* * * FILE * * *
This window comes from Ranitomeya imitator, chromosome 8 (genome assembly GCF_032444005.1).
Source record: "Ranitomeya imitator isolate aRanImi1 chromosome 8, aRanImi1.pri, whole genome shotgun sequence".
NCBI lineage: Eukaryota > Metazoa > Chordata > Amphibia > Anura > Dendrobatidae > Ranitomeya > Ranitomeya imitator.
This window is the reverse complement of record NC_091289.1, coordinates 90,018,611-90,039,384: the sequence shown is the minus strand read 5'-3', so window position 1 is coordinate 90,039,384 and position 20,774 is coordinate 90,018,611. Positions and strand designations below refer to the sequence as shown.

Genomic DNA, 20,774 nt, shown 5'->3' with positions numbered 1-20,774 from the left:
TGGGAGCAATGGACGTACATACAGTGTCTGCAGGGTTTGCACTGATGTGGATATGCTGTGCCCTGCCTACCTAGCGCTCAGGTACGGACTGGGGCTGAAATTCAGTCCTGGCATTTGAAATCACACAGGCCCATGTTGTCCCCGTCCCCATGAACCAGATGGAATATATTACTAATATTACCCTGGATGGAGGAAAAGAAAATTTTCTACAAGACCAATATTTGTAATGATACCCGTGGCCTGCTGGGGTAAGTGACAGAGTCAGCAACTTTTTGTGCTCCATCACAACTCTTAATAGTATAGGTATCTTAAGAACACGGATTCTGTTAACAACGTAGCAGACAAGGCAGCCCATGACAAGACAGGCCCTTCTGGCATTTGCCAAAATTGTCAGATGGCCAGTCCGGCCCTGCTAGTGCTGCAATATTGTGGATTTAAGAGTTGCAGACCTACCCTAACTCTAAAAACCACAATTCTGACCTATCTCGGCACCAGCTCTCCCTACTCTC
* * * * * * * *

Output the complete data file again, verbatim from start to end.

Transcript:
This window comes from Ranitomeya imitator, chromosome 8 (genome assembly GCF_032444005.1).
Source record: "Ranitomeya imitator isolate aRanImi1 chromosome 8, aRanImi1.pri, whole genome shotgun sequence".
NCBI lineage: Eukaryota > Metazoa > Chordata > Amphibia > Anura > Dendrobatidae > Ranitomeya > Ranitomeya imitator.
This window is the reverse complement of record NC_091289.1, coordinates 90,018,611-90,039,384: the sequence shown is the minus strand read 5'-3', so window position 1 is coordinate 90,039,384 and position 20,774 is coordinate 90,018,611. Positions and strand designations below refer to the sequence as shown.

Genomic DNA, 20,774 nt, shown 5'->3' with positions numbered 1-20,774 from the left:
TGGGAGCAATGGACGTACATACAGTGTCTGCAGGGTTTGCACTGATGTGGATATGCTGTGCCCTGCCTACCTAGCGCTCAGGTACGGACTGGGGCTGAAATTCAGTCCTGGCATTTGAAATCACACAGGCCCATGTTGTCCCCGTCCCCATGAACCAGATGGAATATATTACTAATATTACCCTGGATGGAGGAAAAGAAAATTTTCTACAAGACCAATATTTGTAATGATACCCGTGGCCTGCTGGGGTAAGTGACAGAGTCAGCAACTTTTTGTGCTCCATCACAACTCTTAATAGTATAGGTATCTTAAGAACACGGATTCTGTTAACAACGTAGCAGACAAGGCAGCCCATGACAAGACAGGCCCTTCTGGCATTTGCCAAAATTGTCAGATGGCCAGTCCGGCCCTGCTAGTGCTGCAATATTGTGGATTTAAGAGTTGCAGACCTACCCTAACTCTAAAAACCACAATTCTGACCTATCTCGGCACCAGCTCTCCCTACTCTC